In the latest developments on Tuesday, the government fired more than 15,000 employees at the education ministry, sacked 257 officials at the prime minister’s office and 492 clerics at the directorate for religious affairs. Additionally, more than 1,500 university deans were asked to resign.


In the span of a few days, more than 45,000 civil servants in the military and judiciary have been fired or suspended. Although there are ambiguous and conflicting media reports, it appears that some 15,000 staff members of the ministry of education also were fired, 21,000 teachers lost their professional licenses, and more than 1500 university deans were all but ordered to resign.

Then there’s this report:

The failed coup in Turkey that transpired last weekend was bound to result in a crackdown of opposition figures, as over 50,000 people have been arrested, suspended, or fired from their jobs…

The impending result has seen Erdogan use Gulen as the perfect strawman so that he can crackdown on any opponents — regardless of the actual extent of Gulen’s involvement.

As Max Hoffman, the associate director for the National Security and International Policy team at the Center for American Progress, explained:

The AKP is using this opportunity to eliminate all opponents and expand their educational foothold to do some long-term social engineering. Many appear to have no connection to the coup attempt. It’s sheer panic from the government mixed with a sense of opportunity to establish full societal control. The situation is very bad for those concerned with long-term stability, democracy, and the rule of law.

And, yes, journalists are also targeted. On a massive scale, even:

A court in Istanbul has remanded 17 Turkish journalists in custody as international concern mounts over the government’s targeting of reporters.

Twenty-one journalists appeared before a judge in hearings that lasted until midnight on Friday. Four were freed but 17 have been charged with membership of a terror group, the state-run Anadolu news agency said.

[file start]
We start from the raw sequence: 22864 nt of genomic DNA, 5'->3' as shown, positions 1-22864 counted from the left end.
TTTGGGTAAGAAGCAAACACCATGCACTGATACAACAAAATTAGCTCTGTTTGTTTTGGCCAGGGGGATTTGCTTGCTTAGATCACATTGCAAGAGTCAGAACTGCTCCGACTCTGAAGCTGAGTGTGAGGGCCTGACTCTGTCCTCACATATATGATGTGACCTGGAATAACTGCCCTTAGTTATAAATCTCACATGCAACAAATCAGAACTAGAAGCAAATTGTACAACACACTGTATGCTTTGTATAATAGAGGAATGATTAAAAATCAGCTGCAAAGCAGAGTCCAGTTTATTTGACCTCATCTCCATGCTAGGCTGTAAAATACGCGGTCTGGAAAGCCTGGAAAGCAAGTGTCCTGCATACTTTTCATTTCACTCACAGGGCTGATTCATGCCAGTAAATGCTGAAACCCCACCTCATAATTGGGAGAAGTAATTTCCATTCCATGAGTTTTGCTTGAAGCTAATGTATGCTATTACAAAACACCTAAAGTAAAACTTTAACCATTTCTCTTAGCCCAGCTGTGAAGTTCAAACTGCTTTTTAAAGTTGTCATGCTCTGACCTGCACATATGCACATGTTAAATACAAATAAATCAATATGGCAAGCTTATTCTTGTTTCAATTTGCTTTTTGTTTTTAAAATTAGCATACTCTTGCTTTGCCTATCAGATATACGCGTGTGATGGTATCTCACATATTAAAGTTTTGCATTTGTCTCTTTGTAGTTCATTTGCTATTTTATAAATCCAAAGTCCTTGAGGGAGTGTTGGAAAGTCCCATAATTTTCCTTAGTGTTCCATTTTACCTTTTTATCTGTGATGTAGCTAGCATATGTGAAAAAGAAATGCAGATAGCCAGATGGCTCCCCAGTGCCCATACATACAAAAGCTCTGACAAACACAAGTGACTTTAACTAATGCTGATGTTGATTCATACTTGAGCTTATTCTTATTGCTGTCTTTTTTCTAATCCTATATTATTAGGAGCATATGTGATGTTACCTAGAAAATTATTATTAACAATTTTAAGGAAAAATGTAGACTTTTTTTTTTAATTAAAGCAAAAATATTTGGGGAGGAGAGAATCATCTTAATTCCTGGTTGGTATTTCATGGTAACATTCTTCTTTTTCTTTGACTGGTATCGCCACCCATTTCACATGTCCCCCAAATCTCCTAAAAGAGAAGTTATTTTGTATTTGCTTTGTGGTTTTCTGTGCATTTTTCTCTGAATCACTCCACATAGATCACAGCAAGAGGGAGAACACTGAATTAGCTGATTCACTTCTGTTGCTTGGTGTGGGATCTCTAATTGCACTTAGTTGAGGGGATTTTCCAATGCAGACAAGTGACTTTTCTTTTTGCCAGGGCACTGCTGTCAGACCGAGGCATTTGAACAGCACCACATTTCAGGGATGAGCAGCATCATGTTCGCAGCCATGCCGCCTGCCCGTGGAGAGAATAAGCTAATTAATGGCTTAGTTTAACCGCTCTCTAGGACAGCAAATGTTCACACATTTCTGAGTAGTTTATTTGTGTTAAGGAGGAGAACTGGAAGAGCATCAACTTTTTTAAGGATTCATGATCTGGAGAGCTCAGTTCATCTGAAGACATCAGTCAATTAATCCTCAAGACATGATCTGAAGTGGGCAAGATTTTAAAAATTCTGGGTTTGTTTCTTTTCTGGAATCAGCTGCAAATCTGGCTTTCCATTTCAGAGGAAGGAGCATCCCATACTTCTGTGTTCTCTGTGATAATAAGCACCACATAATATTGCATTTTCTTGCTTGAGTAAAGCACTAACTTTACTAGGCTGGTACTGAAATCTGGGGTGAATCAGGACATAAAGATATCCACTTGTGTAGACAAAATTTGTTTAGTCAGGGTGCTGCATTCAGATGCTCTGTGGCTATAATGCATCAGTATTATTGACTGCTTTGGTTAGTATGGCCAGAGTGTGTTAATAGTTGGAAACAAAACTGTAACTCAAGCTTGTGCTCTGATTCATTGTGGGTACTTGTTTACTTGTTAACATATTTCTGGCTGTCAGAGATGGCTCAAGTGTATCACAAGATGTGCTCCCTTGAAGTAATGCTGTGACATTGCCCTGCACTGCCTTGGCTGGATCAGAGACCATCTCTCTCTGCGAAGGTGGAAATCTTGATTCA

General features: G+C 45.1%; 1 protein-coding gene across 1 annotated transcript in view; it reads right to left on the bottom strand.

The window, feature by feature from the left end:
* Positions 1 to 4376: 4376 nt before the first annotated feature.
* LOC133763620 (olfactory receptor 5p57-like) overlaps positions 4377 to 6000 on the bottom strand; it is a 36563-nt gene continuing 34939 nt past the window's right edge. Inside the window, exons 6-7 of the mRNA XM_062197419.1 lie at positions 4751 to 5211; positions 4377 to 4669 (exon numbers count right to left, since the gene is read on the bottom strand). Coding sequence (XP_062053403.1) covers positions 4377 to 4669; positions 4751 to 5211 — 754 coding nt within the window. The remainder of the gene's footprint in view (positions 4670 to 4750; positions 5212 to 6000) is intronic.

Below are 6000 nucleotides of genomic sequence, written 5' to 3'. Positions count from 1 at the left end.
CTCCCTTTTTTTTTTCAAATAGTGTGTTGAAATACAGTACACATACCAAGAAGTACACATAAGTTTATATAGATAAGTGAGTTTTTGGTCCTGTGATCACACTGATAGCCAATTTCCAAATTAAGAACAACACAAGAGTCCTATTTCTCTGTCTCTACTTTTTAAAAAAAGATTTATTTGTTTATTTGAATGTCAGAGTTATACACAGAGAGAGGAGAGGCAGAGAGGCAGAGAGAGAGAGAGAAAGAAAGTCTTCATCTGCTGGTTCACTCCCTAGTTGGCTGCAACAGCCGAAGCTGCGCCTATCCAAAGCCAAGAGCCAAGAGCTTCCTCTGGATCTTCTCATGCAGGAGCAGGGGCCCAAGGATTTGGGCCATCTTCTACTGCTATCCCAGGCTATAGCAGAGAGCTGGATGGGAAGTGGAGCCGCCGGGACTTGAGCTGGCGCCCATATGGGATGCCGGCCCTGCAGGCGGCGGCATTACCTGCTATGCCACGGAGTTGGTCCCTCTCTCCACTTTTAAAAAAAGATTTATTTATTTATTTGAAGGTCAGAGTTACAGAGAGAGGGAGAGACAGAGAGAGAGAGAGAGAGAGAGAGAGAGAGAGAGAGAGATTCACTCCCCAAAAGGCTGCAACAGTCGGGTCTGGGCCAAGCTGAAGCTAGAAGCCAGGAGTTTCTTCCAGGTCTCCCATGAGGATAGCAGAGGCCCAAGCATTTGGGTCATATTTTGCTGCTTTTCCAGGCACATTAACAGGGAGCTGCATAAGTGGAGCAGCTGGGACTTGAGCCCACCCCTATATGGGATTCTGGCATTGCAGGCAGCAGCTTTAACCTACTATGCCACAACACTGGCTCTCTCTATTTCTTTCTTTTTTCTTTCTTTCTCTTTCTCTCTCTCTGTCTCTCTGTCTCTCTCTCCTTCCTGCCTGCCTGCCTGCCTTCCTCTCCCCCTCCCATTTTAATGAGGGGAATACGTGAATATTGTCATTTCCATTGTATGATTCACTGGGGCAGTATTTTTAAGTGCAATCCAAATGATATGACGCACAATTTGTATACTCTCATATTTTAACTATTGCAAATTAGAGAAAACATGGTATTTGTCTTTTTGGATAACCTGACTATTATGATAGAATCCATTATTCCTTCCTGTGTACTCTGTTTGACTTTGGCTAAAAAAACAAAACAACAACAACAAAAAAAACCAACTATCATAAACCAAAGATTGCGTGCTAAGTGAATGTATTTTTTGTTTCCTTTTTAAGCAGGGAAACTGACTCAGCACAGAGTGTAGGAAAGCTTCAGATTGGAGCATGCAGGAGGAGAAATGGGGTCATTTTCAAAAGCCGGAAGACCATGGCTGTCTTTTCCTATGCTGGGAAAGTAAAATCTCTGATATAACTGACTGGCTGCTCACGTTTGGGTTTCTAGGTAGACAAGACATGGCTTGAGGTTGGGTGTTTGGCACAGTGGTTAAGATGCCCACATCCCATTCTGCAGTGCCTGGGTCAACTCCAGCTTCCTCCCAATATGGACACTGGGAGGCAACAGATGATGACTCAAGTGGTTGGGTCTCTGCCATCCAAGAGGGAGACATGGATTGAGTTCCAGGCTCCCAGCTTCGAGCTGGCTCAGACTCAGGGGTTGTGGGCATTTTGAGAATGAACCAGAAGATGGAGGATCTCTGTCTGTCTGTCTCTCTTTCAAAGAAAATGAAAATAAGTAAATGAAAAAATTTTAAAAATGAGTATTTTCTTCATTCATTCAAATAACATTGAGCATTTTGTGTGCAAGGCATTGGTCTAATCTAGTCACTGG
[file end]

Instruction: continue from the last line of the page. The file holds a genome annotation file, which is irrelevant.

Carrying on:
Arrest warrants were issued this week for 89 journalists, at least 40 of whom have now been detained. The Turkish government has used a state of emergency law to order the closure of at least 131 newspapers, television and radio stations, publishers and news agencies.

Some of those arrested used to work for the Zaman newspaper, which had close links with the Hizmet movement of the US-based Muslim cleric Fethullah Gülen.

Even satirical magazines are targeted:

Turkish satirical magazine LeMan, often compared to France’s Charlie Hebdo, said the government had prevented it — via a court order — from publishing its edition following the coup, adding it was also facing other threats.

The issue of LeMan that was banned from publication featured a cartoon on the cover of Turkish soldiers facing off against anti-coup protesters, pushed toward each other by giant hands.
The magazine’s editor-in-chief, Zafer Aknar, defended the cartoon on the banned issue.

“The cover says this isn’t a battleground for Erdogan or Fethullah Gulen — this is our country,” Aknar said.

When the cover was tweeted ahead of publication, protesters gathered at the magazine’s offices, saying, “Don’t you know what happened to Charlie Hebdo?” — apparently a reference to the 2015 gun attacks in Paris that killed 12 people.

Let me be very clear: Erdogan has used the failed military coup to stage a coup of his own—a civilian coup. He’s purging anyone deemed not loyal enough, and those openly critical of him have to fear for their liberty, their safety and for their jobs. No denials from Erdogan propagandists on the internet will make those facts go away. And they can accuse me of being a liar who works for “zionist bosses” all they want, but I’m not going to be silenced. The truth will get out there, whether they like it or not.

Scratch that: especially if they don’t like it.